There’s something innately intriguing about Meech’s new project, Barriers to Knowing. For one, the album title offers a subtle abstractness that inherently leaves much for the open mind. It’s the type of title that opens up a conversation with peers. The type that begs questions like “what barriers?” Or, “How/what do we need a know?” These are only two of the countless conversation-starters people can have with one another about this title. It make you wonder how any artist could approach something so broadly philosophical.
With Meech though, a lot of what he does is meticulously calculated. His EP from earlier this year, I’ll Be Back Soon, I Promise, found the Van Buren associate bouncing off different ideas with an anecdotal mindset. His music aesthetically is free-spirited and notably versatile, his writing, pinpoint and therapeutic. If I’ll Be Back was a hearty appetizer, then Barriers to Knowing is the heftier meal that comes immediately after. “Biggest inspiration came from my time in solitude, fell in love with the psychology of colors and really just studied myself and the type of mood I’ve been stuck in for years now,” Meech said with regards to his newest project.
Even with such a comprehensive framework, Meech manages to encompass a worthwhile narrative about personal agency and with regards to his own destiny. If you were to journey to Meech’s Soundcloud page, you’d notice a little blurb above his new EP that briefly details what “knowing” means to him. “To know means to be silent, utterly silent so you can hear the still, small voice within,” Meech writes on the page. It’s the type of thought-provoking poetry you would typically find in his music.
The project’s intro “Dey Controlling Da Hype” is a prime example of his analytical mindset. Atop a trunk-ratting trap beat courtesy of Mico Juno, Meech takes rightful aim at the unlawfulness of systemic control in every facet, whether musically or socially. “They try to tell ya the system bring justice, they lied,” Meech hurriedly spits. Immediately, you know how much different this project is compared to his last. It doesn’t take long for the listener to become a part of Meech’s silent mind.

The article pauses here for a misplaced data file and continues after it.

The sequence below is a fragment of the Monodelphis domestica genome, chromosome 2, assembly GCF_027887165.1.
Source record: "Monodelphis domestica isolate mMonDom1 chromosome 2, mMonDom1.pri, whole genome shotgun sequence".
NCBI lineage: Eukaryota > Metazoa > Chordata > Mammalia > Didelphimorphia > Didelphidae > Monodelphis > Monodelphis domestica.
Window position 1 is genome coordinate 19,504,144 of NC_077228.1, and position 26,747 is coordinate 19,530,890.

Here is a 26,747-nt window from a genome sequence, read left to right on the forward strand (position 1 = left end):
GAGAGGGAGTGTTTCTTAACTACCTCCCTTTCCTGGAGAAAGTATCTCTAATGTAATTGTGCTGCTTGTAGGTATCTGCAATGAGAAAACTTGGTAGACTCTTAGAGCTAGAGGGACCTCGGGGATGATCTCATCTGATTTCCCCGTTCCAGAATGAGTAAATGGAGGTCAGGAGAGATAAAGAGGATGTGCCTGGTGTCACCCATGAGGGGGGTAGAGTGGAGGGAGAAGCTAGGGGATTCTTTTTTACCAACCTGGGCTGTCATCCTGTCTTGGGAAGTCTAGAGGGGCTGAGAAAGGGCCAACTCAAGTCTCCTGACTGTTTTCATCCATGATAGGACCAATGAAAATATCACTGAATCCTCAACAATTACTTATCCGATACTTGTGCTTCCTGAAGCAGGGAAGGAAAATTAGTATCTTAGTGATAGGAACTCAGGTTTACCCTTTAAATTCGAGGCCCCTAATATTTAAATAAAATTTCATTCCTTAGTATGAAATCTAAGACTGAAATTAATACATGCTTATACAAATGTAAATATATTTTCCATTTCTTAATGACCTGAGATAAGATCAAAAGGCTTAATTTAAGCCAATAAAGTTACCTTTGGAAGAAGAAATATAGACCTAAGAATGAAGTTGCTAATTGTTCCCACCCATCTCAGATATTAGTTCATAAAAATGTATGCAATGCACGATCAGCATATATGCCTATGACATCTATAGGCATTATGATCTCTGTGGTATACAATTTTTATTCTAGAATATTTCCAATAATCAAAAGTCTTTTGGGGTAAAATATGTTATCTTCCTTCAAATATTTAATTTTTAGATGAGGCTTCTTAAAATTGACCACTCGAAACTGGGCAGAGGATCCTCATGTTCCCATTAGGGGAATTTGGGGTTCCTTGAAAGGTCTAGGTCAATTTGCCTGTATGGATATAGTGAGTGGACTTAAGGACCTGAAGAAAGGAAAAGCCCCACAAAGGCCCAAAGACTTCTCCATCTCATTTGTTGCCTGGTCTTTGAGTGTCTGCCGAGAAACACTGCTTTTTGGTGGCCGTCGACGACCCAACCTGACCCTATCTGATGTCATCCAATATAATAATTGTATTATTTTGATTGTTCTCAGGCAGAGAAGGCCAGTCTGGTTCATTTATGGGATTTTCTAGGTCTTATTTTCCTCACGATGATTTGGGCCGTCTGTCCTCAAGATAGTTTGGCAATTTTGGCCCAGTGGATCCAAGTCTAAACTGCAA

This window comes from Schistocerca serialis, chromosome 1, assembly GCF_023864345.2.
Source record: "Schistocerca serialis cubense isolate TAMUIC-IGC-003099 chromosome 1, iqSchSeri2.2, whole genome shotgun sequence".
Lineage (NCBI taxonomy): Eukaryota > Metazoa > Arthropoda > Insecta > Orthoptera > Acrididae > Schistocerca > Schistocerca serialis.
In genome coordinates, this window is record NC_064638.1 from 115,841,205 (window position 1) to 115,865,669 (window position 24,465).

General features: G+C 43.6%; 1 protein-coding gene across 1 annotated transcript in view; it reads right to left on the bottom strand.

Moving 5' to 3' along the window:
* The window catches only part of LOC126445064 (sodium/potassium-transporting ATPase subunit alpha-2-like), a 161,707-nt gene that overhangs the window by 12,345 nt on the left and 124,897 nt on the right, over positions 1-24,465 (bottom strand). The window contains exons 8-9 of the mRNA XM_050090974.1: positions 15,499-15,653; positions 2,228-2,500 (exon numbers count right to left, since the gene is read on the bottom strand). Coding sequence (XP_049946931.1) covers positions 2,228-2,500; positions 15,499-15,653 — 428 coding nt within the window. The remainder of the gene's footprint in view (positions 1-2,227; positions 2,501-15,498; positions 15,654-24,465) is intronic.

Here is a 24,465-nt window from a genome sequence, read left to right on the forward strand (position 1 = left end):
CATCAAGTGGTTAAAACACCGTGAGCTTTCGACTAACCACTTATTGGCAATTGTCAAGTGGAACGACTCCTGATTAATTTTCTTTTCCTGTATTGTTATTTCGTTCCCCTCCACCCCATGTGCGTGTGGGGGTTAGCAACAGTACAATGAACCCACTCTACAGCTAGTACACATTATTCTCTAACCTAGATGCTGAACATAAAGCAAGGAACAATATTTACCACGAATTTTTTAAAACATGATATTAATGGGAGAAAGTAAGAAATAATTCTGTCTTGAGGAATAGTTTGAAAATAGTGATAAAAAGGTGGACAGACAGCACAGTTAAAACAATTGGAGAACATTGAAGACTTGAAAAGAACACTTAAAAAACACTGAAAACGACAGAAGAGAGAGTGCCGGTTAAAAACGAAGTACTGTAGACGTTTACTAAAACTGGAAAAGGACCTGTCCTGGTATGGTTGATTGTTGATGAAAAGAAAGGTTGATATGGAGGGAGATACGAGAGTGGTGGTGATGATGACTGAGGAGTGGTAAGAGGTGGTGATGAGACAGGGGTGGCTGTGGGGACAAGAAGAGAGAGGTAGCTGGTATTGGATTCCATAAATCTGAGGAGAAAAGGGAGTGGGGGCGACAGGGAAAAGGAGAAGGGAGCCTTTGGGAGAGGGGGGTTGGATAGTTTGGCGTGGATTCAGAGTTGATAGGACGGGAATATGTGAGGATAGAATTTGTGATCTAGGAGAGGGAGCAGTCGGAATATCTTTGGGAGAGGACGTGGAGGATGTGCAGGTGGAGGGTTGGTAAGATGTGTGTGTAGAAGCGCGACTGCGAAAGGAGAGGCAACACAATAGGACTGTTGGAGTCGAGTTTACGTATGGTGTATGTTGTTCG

“Expensive Taste” meanwhile sounds less turbulent on the surface (at least, stylistically), as heavy 808s are replaced by flickering piano keys and a mid-tempo thump. Meech, however, doesn’t shy away from being brutally honest about his own experiences, and how they can intertwine with the experiences and decision-making of others. Meech ponders the merit of materialism in a country where capitalism is the backbone for contentious social wars. Here lies the beauty of Meech’s songwriting. He vies for that intimate relationship with someone else, but cautiously explains how someone could get caught up in a financial splurge. He wants to evolve with this person, but seemingly, there are “barriers to knowing” if they even are willing too.
“Expensive Taste” was the first record Meech had written in awhile, the Brockton native tells me. “I had a situation that got me down, and the motivation was just gone. And in times like that, I just let the music & words find me. Ironically, ‘Expensive Taste’ was the record I first wrote coming out my slump.”
The song is a prefect prologue for “Breaking Point,” which almost functions as a conceptual sequel; the final straw for Meech to finally say, “I’ve changed for the better, and if you’re not willing to do the same, then I’m finding a different path.” Vocally, the Brockton native hopscotches across the piano lead with various cadences and melodies, thus showcasing his unflappable range and deft command of voice.
Part of what makes his artistry so enticing is his constant attention to detail. You can tell Meech allows the music to marinate before adding finishing touches. The jazzy outro on “Heaven’s Gates,” for example, heightens the heartfelt emotion of the words immediately prior to its existence. Meech is more vulnerable than ever, speaking on his grandmother’s passing, the amount of liquor he drinks, Trump’s perpetual bigotry, and the catastrophic cycle of people dying at a young age. The chorus, while simple, purposely indicates the almost too common occurrence of death in our lives. His message is powerfully timeless, and even more heart-wrenching considering the bleak circumstances.
What makes Barriers To Knowing so special is the fact that it never wastes space. Each song, while a part of a greater whole, seems to hold an important place in Meech’s heart. Through sing-rap melodies, Lord Felix, Saint Lyor, and Meech are all fighting through turbulence on “Sprained Wrist,” playing tug-of-war with their minds until some type of peace is attained (“Fighting through the pain you see”). “Numb” meanwhile finds Meech re-establishing that aforementioned agency in his mind, or at the very least, attempting too. There’s a cinematic guitar solo at the backend of the track that only affirms the project’s sophistication. It’s difficult to truly attain happiness when there’s “barriers to knowing.” The human race tends to deal with these obstacles on a daily basis. With that thought in mind, Meech isn’t just speaking to himself, he’s speaking to all of us.